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Canadian Military Journal

Iron Man: Rudolf Berthold: Germany’s Indomitable Fighter Ace of World War I

Peter Kilduff
Peter Kilduff
Abstract :

Grit and valour on the military battlefield is a theme that transcends national boundaries and time. Rudolph Berthold, a forester’s son, was the 6th highest scoring German First World War flying ace with 44 accredited victories in aerial combat.

American author Peter Kilduff has been researching military aviation history for more than 50 years. Dedicated to ferreting out the facts and in avid denial of suppositions, he edited and wrote for the U.S.-based Cross and Cockade Journal for 18 years. He became a founding member of the League of World War I Aviation Historians in 1986, and was the first managing editor of its highly internationally respected quarterly journal, Over the Front. He is currently this periodical’s book review editor, as well as an issue editor. A prolific writer, he is the author of 15 books dealing with aviation history, with a concentration upon the Imperial German Air Service, and he has received numerous awards for his outstanding research. Peter is also a recipient of the Order of Merit of the Federal Republic of Germany. His credentials and his credibility are therefore immaculate. In terms of academic rigour, this book, with its extensive endnotes, providing as they do not only source credits but extensive additional details, will satisfy even the most critical scrutiny.

Back to Rudolph Berthold… Born in 1891, he commenced his military career as a foot soldier with the 3rd Brandenberg Infantry regiment in 1910, and then learned to fly at his own expense in 1913, officially qualifying as a pilot that same year. When war broke out in August 1914, Berthold transferred to the German Air Service and began flying reconnaissance missions, initially as an observer, then later as a pilot. Quickly developing a reputation as a brave, resourceful, and extremely persevering warrior, he was a very early recipient of the Iron Cross in both its 2nd and 1st Classes. By September 1915, he had befriended Hans-Joachim Buddecke, a charter member of the first wave of German fighter pilot aces, which also included Max Immelmann and Oswald Boelcke. When Buddecke was transferred to the Turkish front shortly thereafter, Berthold fell heir to a Fokker Eindecker (monoplane) fighter aircraft, and by late-April 1916, he had already achieved five aerial victories and had been seriously wounded in combat for the first of several times. In fact, demonstrating his signature virtually-unlimited repository of inner strength and willpower, he would ultimately survive being wounded, shot down, and crashing six times, the most debilitating of which was a gunshot wound that shattered his upper right arm in a dogfight that occurred on 10 October 1917. This took place on the same day he became just the 10th of an eventual 81 aviation recipients of the Order Pour le Mérite (the fabled ‘Blue Max’), Imperial Germany’s highest decoration for combat valour, and the German equivalent of the Victoria Cross. By this time, he had amassed 28 confirmed aerial victories. Incapable of admitting defeat, he continued to fly operationally, even when he had to be carried to and from his aircraft. He also rejected any surgical help, even refusing to have the offending bullet removed from his upper arm, believing as he did that having surgery would make it impossible for him to continue flying. In continuous pain from his untreated wounds, he persevered relentlessly, setting a shining example of fortitude for his contemporaries and for the men under his command.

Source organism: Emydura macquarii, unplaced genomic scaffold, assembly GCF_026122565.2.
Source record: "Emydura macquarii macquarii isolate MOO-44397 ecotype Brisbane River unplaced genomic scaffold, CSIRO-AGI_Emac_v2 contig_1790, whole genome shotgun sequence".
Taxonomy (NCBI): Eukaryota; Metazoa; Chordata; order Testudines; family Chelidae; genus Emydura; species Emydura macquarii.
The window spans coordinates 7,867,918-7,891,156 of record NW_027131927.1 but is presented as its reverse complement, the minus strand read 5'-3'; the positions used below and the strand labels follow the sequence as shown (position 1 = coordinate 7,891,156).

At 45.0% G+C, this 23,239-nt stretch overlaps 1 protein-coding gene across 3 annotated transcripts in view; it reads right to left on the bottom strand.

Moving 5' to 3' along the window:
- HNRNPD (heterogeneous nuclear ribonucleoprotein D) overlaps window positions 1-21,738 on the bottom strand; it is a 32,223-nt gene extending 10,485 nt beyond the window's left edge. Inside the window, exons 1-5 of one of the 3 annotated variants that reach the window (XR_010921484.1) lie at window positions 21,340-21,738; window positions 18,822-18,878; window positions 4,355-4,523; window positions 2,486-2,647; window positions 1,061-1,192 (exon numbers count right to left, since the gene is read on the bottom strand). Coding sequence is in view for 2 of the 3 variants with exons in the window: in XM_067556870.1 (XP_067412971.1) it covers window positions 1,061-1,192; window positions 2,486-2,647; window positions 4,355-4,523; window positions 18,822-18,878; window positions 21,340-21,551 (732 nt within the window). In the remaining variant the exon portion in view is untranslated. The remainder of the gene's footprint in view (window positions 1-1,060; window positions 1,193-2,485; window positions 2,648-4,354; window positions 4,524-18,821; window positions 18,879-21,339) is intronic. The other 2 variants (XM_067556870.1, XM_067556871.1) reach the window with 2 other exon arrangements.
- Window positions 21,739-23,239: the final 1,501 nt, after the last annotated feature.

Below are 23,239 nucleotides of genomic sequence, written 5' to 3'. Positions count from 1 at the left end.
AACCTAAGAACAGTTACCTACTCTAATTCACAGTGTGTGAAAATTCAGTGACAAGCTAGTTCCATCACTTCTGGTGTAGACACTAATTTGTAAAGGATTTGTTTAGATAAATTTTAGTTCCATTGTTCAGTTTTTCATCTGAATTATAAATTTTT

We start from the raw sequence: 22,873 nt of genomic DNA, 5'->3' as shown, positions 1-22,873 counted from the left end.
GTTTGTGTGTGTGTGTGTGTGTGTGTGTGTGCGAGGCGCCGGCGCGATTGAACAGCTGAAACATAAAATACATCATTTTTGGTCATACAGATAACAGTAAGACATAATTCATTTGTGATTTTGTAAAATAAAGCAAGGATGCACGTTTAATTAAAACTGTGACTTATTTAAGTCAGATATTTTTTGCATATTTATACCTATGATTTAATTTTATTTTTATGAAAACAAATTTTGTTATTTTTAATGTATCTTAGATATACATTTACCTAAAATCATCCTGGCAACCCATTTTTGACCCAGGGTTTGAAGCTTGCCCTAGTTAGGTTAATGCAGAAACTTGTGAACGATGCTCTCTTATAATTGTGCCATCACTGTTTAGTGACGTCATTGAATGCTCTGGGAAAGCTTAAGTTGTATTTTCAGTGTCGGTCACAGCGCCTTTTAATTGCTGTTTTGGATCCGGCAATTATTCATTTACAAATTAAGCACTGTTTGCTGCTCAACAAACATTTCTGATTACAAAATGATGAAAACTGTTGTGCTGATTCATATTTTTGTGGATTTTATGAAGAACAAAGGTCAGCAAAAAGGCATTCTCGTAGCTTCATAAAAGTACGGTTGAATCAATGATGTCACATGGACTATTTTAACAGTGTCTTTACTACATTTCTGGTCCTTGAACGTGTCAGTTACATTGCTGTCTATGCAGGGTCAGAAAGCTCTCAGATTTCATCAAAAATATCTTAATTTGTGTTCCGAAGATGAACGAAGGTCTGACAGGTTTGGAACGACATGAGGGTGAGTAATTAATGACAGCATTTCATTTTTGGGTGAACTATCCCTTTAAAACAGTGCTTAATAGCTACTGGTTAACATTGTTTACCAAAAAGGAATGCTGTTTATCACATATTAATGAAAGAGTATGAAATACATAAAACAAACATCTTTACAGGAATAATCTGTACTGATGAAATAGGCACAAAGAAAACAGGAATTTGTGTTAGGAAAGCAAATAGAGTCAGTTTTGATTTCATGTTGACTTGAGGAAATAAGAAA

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Iron Man: Rudolf Berthold: Germany’s Indomitable Fighter Ace of World War I

Date Deposited : 08 Apr 2015 11:31

Last Modified : 08 Apr 2015 11:31

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Volume 14, Number 1, - 2014

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